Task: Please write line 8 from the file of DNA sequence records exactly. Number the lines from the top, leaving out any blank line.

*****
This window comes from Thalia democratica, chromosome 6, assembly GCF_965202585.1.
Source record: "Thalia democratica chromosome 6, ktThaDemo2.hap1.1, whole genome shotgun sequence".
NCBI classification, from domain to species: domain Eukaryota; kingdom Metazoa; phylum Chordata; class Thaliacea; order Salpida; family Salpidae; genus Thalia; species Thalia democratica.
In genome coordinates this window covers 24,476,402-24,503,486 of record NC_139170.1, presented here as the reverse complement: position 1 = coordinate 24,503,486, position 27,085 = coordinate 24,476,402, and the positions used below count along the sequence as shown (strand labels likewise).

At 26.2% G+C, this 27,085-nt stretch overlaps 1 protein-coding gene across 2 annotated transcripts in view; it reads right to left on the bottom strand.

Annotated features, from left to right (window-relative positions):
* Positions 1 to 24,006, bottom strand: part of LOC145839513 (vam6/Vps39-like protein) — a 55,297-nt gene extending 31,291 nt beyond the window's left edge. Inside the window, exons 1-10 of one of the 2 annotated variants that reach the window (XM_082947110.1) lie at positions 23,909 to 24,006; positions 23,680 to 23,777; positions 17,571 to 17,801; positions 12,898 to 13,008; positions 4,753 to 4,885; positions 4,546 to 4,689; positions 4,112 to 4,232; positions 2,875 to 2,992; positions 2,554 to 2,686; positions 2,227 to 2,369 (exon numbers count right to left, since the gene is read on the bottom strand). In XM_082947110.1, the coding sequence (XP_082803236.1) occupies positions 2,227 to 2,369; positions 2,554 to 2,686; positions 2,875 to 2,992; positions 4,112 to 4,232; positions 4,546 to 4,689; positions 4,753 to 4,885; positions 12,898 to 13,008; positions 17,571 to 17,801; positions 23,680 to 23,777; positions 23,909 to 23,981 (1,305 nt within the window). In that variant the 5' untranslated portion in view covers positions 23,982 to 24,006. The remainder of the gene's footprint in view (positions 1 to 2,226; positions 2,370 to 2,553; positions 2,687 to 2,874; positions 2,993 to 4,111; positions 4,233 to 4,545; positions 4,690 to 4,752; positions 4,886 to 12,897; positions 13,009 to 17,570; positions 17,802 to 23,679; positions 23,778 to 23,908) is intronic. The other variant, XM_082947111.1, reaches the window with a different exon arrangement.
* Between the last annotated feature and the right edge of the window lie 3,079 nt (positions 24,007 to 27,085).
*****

* Between the last annotated feature and the right edge of the window lie 3,079 nt (positions 24,007 to 27,085).